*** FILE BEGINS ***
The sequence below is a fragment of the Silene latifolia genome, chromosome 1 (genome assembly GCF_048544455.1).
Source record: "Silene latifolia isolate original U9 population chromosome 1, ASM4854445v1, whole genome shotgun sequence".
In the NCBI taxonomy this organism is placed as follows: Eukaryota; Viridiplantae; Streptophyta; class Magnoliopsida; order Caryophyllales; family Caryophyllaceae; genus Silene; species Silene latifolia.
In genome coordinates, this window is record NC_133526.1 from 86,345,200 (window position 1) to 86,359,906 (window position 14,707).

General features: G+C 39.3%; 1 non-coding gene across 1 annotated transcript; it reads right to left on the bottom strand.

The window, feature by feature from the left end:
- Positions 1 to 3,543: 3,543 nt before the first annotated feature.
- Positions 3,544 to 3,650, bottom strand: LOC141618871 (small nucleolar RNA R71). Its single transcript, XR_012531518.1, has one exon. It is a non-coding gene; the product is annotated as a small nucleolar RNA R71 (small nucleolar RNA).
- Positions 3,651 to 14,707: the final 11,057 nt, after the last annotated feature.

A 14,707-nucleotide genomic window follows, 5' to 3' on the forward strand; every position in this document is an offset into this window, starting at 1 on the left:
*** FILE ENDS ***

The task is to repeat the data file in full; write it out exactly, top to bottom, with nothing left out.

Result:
The sequence below is a fragment of the Silene latifolia genome, chromosome 1 (genome assembly GCF_048544455.1).
Source record: "Silene latifolia isolate original U9 population chromosome 1, ASM4854445v1, whole genome shotgun sequence".
In the NCBI taxonomy this organism is placed as follows: Eukaryota; Viridiplantae; Streptophyta; class Magnoliopsida; order Caryophyllales; family Caryophyllaceae; genus Silene; species Silene latifolia.
In genome coordinates, this window is record NC_133526.1 from 86,345,200 (window position 1) to 86,359,906 (window position 14,707).

General features: G+C 39.3%; 1 non-coding gene across 1 annotated transcript; it reads right to left on the bottom strand.

The window, feature by feature from the left end:
- Positions 1 to 3,543: 3,543 nt before the first annotated feature.
- Positions 3,544 to 3,650, bottom strand: LOC141618871 (small nucleolar RNA R71). Its single transcript, XR_012531518.1, has one exon. It is a non-coding gene; the product is annotated as a small nucleolar RNA R71 (small nucleolar RNA).
- Positions 3,651 to 14,707: the final 11,057 nt, after the last annotated feature.

A 14,707-nucleotide genomic window follows, 5' to 3' on the forward strand; every position in this document is an offset into this window, starting at 1 on the left: